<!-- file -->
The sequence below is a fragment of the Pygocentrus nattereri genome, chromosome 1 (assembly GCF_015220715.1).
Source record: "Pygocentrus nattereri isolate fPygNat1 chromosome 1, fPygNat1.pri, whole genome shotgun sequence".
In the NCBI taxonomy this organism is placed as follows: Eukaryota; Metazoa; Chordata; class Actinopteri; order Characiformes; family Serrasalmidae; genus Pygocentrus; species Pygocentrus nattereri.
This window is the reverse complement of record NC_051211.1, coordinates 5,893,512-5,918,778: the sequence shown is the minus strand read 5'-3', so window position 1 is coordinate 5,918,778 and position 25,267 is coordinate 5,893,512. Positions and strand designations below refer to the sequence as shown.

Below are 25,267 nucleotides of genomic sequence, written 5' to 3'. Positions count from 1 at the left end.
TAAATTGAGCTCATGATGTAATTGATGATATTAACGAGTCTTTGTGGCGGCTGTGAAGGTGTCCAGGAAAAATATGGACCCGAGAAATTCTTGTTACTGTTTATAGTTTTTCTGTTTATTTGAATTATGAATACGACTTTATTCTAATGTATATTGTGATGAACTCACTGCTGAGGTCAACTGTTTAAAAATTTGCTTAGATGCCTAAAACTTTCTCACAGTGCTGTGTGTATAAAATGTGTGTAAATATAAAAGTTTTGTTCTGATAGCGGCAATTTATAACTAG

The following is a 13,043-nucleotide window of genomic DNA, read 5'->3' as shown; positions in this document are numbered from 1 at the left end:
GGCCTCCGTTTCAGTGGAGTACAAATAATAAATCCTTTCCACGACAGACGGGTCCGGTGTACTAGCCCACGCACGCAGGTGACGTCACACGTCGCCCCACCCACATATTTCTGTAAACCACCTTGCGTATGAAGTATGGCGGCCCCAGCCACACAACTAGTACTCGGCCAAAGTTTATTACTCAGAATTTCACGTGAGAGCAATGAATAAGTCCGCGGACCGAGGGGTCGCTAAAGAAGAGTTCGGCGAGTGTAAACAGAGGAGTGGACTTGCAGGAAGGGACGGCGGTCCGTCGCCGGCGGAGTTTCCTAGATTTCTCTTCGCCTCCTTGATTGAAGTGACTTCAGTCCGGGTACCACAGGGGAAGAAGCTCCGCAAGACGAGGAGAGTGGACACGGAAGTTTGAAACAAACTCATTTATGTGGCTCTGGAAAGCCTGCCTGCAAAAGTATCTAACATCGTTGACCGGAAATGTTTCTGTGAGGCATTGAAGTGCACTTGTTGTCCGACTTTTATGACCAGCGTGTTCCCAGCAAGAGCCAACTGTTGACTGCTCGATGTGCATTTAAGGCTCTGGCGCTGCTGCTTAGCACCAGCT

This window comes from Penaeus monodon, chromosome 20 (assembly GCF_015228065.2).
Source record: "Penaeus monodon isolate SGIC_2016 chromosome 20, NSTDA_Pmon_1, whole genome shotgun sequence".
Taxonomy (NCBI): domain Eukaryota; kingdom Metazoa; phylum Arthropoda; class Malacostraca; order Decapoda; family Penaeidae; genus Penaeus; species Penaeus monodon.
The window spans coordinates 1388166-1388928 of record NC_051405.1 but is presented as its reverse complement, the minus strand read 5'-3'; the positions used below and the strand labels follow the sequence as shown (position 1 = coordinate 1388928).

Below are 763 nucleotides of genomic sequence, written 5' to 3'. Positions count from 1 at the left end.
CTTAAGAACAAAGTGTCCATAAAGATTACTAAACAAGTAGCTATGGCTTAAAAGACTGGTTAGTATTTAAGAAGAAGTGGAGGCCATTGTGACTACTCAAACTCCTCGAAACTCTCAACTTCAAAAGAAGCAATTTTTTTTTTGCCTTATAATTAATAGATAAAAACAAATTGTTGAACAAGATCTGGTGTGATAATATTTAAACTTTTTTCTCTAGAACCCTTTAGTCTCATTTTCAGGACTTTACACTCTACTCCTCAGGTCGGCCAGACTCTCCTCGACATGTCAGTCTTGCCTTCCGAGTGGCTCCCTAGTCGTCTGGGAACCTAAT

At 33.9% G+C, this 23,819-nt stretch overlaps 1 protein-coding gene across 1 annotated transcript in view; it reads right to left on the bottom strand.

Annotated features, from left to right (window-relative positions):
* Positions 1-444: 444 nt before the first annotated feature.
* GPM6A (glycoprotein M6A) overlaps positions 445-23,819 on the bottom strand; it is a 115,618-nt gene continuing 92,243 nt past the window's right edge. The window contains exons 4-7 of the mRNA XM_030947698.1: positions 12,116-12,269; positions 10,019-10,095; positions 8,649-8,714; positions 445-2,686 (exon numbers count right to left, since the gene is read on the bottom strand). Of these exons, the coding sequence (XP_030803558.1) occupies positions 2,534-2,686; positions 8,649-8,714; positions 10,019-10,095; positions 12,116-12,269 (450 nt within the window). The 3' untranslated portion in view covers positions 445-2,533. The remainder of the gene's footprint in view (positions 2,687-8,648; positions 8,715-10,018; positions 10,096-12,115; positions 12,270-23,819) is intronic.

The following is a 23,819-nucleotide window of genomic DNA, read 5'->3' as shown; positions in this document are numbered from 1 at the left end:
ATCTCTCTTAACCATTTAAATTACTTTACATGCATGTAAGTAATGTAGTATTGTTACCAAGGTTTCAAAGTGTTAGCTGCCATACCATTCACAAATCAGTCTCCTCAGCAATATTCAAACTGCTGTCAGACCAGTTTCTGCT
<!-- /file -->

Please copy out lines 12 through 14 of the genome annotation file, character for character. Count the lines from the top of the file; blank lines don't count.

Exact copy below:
The window spans coordinates 1388166-1388928 of record NC_051405.1 but is presented as its reverse complement, the minus strand read 5'-3'; the positions used below and the strand labels follow the sequence as shown (position 1 = coordinate 1388928).

Below are 763 nucleotides of genomic sequence, written 5' to 3'. Positions count from 1 at the left end.
CTTAAGAACAAAGTGTCCATAAAGATTACTAAACAAGTAGCTATGGCTTAAAAGACTGGTTAGTATTTAAGAAGAAGTGGAGGCCATTGTGACTACTCAAACTCCTCGAAACTCTCAACTTCAAAAGAAGCAATTTTTTTTTTGCCTTATAATTAATAGATAAAAACAAATTGTTGAACAAGATCTGGTGTGATAATATTTAAACTTTTTTCTCTAGAACCCTTTAGTCTCATTTTCAGGACTTTACACTCTACTCCTCAGGTCGGCCAGACTCTCCTCGACATGTCAGTCTTGCCTTCCGAGTGGCTCCCTAGTCGTCTGGGAACCTAAT